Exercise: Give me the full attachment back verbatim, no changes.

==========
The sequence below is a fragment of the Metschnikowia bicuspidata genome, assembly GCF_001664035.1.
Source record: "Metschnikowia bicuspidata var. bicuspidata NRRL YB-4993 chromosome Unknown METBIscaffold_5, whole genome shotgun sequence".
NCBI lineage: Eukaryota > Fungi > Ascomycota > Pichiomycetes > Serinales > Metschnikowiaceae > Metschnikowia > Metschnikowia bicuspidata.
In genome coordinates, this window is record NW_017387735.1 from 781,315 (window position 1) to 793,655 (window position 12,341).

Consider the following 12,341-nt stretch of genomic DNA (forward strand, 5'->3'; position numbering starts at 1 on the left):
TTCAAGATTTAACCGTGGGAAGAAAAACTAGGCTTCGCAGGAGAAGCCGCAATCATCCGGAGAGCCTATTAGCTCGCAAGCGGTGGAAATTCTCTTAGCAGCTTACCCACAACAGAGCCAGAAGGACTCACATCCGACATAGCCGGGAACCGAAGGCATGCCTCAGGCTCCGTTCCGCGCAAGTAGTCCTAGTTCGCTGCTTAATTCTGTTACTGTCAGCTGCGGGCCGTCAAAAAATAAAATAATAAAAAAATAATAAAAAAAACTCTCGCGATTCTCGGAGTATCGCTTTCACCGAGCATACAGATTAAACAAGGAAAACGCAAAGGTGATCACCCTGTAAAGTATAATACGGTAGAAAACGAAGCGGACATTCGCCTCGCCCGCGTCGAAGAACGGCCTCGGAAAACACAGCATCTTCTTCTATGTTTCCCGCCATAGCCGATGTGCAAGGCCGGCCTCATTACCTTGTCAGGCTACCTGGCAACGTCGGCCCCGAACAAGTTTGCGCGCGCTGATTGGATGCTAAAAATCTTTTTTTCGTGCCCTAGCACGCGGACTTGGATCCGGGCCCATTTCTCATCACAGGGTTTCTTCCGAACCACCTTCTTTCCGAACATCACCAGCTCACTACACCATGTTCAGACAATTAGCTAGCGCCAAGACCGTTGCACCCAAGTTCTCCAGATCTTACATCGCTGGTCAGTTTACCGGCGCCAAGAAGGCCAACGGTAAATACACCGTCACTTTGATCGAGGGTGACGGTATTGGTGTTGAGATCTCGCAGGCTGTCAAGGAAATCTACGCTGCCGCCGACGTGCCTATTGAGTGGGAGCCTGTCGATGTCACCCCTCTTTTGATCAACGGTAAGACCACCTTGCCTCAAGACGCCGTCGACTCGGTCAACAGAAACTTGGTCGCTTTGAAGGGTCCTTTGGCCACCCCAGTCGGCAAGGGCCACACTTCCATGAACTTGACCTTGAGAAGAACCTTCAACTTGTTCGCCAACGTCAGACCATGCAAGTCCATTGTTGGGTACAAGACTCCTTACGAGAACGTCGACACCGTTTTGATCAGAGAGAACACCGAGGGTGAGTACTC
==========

The sequence below is a fragment of the Metschnikowia bicuspidata genome, assembly GCF_001664035.1.
Source record: "Metschnikowia bicuspidata var. bicuspidata NRRL YB-4993 chromosome Unknown METBIscaffold_5, whole genome shotgun sequence".
NCBI lineage: Eukaryota > Fungi > Ascomycota > Pichiomycetes > Serinales > Metschnikowiaceae > Metschnikowia > Metschnikowia bicuspidata.
In genome coordinates, this window is record NW_017387735.1 from 781,315 (window position 1) to 793,655 (window position 12,341).

Consider the following 12,341-nt stretch of genomic DNA (forward strand, 5'->3'; position numbering starts at 1 on the left):
TTCAAGATTTAACCGTGGGAAGAAAAACTAGGCTTCGCAGGAGAAGCCGCAATCATCCGGAGAGCCTATTAGCTCGCAAGCGGTGGAAATTCTCTTAGCAGCTTACCCACAACAGAGCCAGAAGGACTCACATCCGACATAGCCGGGAACCGAAGGCATGCCTCAGGCTCCGTTCCGCGCAAGTAGTCCTAGTTCGCTGCTTAATTCTGTTACTGTCAGCTGCGGGCCGTCAAAAAATAAAATAATAAAAAAATAATAAAAAAAACTCTCGCGATTCTCGGAGTATCGCTTTCACCGAGCATACAGATTAAACAAGGAAAACGCAAAGGTGATCACCCTGTAAAGTATAATACGGTAGAAAACGAAGCGGACATTCGCCTCGCCCGCGTCGAAGAACGGCCTCGGAAAACACAGCATCTTCTTCTATGTTTCCCGCCATAGCCGATGTGCAAGGCCGGCCTCATTACCTTGTCAGGCTACCTGGCAACGTCGGCCCCGAACAAGTTTGCGCGCGCTGATTGGATGCTAAAAATCTTTTTTTCGTGCCCTAGCACGCGGACTTGGATCCGGGCCCATTTCTCATCACAGGGTTTCTTCCGAACCACCTTCTTTCCGAACATCACCAGCTCACTACACCATGTTCAGACAATTAGCTAGCGCCAAGACCGTTGCACCCAAGTTCTCCAGATCTTACATCGCTGGTCAGTTTACCGGCGCCAAGAAGGCCAACGGTAAATACACCGTCACTTTGATCGAGGGTGACGGTATTGGTGTTGAGATCTCGCAGGCTGTCAAGGAAATCTACGCTGCCGCCGACGTGCCTATTGAGTGGGAGCCTGTCGATGTCACCCCTCTTTTGATCAACGGTAAGACCACCTTGCCTCAAGACGCCGTCGACTCGGTCAACAGAAACTTGGTCGCTTTGAAGGGTCCTTTGGCCACCCCAGTCGGCAAGGGCCACACTTCCATGAACTTGACCTTGAGAAGAACCTTCAACTTGTTCGCCAACGTCAGACCATGCAAGTCCATTGTTGGGTACAAGACTCCTTACGAGAACGTCGACACCGTTTTGATCAGAGAGAACACCGAGGGTGAGTACTC